December 6, 2007
- Bush and Congress Fire Back About Sub-Prime Crisis
- What Congress Isn’t Doing
- Republican Candidate Mitt Romney Addresses His Faith
- Energy Bill Still Face Tough Road Ahead
- Coalition in South African Challenges Installation of Water Meters
- Abu Sayyaf Militants Sentenced to Life in Prison
- Moro Islamic Liberation Front and Philippines Government Inch Closer to Peace Deal
First Witness Testimony in Guantanamo Case
A military court in Guantanamo Bay, Cuba heard witness testimony today for the first time in a detainee case – with an army major giving his account of the arrest of Salim Hamdan. Hamdan, who has admitted to working as Osama bin Laden’s driver, was taken into custody more than 6 years ago at a US Army checkpoint in southern Afghanistan. The purpose of today’s hearing is to determine if Hamdan should be tried as an unlawful enemy combatant. The prosecution argues that since Hamdan was not wearing a uniform or distinctive insignia, he is not subject to prisoner of war statutes contained within the Geneva Conventions. Only 4 of the more than 300 detainees at Guantanamo have been formally charged with a crime.
Possible Change to UK Terror Law
In other legal news, The British government has announced plans to extend the time terror suspects can be detained without charge. Manuel Rueda has more from London.
Ruling Against Khalil Gibran International Academy Ex-Principal
A Federal District Judge in New York has ruled against the former principal of New York City’s only bilingual Arabic school in a case that drew national attention over the use of the word “intifada”. Zoe Sullivan reports.
Ebola Outbreak Continues to Kill in Uganda
A medical doctor and four health workers are the latest victims of an Ebola outbreak in Uganda. Emmanuel Okella reports.
Cycle of Violence Continues in Sri Lanka
The Sri Lankan government vowed today to destroy Tamil Tiger rebel strongholds after a roadside bomb attack killed 16 bus passengers on Wednesday. Ponniah Manikavasagam reports from Sri Lanka.
Bush and Congress Fire Back About Sub-Prime Crisis
President Bush announced a plan today to freeze interest rates for some homeowners who have adjustable rate mortgages. Bush says the plan will provide much needed relief for some one million people in the country in arrears with their mortgage loans. In addition, he scolded Congress for not doing their part in helping with the foreclosure crises gripping the nation. As FSRN’s Karen Miller reports, some in Congress are firing back.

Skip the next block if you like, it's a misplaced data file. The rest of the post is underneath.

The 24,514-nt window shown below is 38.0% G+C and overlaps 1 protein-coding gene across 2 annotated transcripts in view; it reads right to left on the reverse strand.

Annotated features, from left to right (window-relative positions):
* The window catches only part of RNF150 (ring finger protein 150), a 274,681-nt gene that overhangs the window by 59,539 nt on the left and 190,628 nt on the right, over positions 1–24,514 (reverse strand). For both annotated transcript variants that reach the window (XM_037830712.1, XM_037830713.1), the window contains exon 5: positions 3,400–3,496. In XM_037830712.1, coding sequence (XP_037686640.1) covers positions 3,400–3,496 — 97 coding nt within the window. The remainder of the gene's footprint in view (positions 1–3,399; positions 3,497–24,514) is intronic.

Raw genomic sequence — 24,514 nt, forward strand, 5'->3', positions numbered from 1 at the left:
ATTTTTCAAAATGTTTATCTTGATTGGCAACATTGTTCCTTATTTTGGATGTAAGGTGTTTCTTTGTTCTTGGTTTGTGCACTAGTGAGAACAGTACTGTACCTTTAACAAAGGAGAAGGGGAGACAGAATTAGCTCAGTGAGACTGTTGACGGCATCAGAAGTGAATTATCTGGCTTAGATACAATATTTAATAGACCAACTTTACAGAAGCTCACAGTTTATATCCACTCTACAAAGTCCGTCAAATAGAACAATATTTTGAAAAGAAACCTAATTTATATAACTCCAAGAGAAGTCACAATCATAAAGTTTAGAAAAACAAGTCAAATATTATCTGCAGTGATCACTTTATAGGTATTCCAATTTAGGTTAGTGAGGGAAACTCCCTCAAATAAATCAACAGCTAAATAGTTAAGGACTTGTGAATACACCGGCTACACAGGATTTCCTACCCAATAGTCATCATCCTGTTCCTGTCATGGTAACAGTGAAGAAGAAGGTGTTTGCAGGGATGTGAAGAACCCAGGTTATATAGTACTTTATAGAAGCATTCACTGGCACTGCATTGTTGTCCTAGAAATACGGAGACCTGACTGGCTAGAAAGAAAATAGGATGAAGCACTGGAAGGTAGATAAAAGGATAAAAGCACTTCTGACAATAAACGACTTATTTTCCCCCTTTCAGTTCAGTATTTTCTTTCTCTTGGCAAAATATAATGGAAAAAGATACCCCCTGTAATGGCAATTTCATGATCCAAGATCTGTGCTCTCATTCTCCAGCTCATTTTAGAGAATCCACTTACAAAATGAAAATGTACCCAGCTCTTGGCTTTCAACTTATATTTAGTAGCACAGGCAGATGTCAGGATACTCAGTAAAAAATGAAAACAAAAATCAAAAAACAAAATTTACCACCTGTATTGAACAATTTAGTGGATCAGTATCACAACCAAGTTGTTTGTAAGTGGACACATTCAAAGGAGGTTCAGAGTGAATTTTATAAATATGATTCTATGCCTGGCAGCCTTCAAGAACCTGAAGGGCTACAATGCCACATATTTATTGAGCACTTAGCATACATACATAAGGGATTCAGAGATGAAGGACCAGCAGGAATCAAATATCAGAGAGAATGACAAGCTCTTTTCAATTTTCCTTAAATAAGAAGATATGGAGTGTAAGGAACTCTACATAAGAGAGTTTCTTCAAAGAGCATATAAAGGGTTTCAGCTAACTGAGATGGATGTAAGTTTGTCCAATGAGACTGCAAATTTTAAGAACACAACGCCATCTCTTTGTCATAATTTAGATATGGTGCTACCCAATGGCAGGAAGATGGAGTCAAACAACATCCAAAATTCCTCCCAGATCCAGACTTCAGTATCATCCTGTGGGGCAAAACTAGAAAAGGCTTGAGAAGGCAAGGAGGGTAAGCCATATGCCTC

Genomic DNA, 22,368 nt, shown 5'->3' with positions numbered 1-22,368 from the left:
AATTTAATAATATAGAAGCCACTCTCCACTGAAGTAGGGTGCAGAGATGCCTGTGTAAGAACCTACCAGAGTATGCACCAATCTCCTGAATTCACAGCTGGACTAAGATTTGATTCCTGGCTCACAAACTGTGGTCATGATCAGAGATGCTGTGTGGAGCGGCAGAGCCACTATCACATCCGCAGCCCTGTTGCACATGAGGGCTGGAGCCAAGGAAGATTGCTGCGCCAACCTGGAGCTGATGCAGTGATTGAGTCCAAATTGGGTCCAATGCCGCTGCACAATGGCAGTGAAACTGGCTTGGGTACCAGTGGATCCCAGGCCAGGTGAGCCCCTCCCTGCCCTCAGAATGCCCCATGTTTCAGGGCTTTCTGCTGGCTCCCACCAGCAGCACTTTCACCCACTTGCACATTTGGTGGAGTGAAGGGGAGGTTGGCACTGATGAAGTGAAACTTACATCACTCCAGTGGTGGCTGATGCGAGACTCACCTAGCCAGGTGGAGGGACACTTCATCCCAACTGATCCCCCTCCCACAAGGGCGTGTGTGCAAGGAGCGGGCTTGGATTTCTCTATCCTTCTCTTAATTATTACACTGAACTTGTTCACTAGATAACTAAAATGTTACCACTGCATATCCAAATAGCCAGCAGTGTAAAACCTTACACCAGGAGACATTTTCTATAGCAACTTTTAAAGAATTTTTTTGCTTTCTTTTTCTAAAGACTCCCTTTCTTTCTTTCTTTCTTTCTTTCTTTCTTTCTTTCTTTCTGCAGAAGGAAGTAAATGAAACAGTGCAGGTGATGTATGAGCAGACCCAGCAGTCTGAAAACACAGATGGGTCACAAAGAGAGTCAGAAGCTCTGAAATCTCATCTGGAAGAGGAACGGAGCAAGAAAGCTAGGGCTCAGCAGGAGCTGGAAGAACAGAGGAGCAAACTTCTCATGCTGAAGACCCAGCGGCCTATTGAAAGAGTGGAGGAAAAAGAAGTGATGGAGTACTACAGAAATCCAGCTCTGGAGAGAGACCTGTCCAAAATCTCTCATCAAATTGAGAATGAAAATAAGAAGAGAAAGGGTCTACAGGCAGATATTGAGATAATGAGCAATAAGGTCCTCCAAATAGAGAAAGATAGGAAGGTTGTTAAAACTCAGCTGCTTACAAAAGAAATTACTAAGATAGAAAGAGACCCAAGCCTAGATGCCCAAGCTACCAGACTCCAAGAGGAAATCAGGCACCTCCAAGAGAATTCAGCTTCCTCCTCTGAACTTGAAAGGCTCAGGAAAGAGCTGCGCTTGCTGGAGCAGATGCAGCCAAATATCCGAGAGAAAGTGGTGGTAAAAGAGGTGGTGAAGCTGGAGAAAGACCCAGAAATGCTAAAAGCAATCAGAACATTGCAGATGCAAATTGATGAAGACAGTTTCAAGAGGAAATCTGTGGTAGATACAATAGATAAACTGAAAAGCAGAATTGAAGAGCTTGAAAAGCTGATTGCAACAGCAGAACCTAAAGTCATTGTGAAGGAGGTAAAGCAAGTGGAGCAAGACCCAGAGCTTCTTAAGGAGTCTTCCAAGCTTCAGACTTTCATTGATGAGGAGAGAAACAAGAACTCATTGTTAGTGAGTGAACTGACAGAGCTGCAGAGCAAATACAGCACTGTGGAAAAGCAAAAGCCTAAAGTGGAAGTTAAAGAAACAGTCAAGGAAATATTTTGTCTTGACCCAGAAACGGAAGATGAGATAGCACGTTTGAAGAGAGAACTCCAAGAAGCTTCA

What Congress Isn’t Doing
Congress is at an impasse. The massive job of advancing must-pass legislation in just a couple of weeks is not enough motivation for Republicans and Democrats to agree on ways to move forward. As Washington Editor Leigh Ann Caldwell reports, that has caused yet another week of non-action in the Senate, and both sides are pointing the finger… at each other.
Republican Candidate Mitt Romney Addresses His Faith
Facing mounting pressure from Christian evangelicals, Republican presidential candidate Mitt Romney – the first Mormon to run for president – addressed his faith today. In a 20-minute speech that some are comparing to John F. Kennedy’s historic 1960 speech to Protestants addressing his Catholic faith, Romney made clear that if elected, he will serve the common interests of all faiths.
Energy Bill Still Face Tough Road Ahead
The House Representatives today passed a massive energy package aimed at reducing oil consumption and increasing renewable fuel production. As Yanmei Xie reports from Capitol Hill, the legislation still faces a rocky road ahead.
Coalition in South African Challenges Installation of Water Meters
Residents of Phiri Township, just south of Johannesburg, South Africa, have challenged the legality of pre-paid water meters, saying the installation of the devices is racist and violates the human right to clean water. FSRN’s Mpumi Magwaza reports from Johannesburg, where a coalition has filed suit to preserve the right to water, regardless of race or class.
Abu Sayyaf Militants Sentenced to Life in Prison
A court in the Philippines sentenced 14 Abu Sayyaf militants to life in prison today in connection with the kidnapping of 20 tourists in Palawan beach resort in 2001. Four of the 20 were killed, including a U.S. citizen who was beheaded.
Moro Islamic Liberation Front and Philippines Government Inch Closer to Peace Deal
Meanwhile, the Moro Islamic Liberation Front (MILF), the largest rebel group in South-East Asia, and the Philippines government appear prepared to agree to a peace deal – which would bring an end to a clash that has claimed the lives of more than 120,000 people, and displaced as many as two million. The MILF has been fighting for decades for an autonomous Bangsamoro homeland on the island of Mindanao, and have some 12,000 armed mujahadeen, or holy warriors, who say they are fighting for the return of their land. Although both sides agreed to a ceasefire in 2003, sporadic acts of violence still take place. FSRN’s Rebecca Henschke went inside one of their camps outside Cotabao City to find out what these men will accept as peace.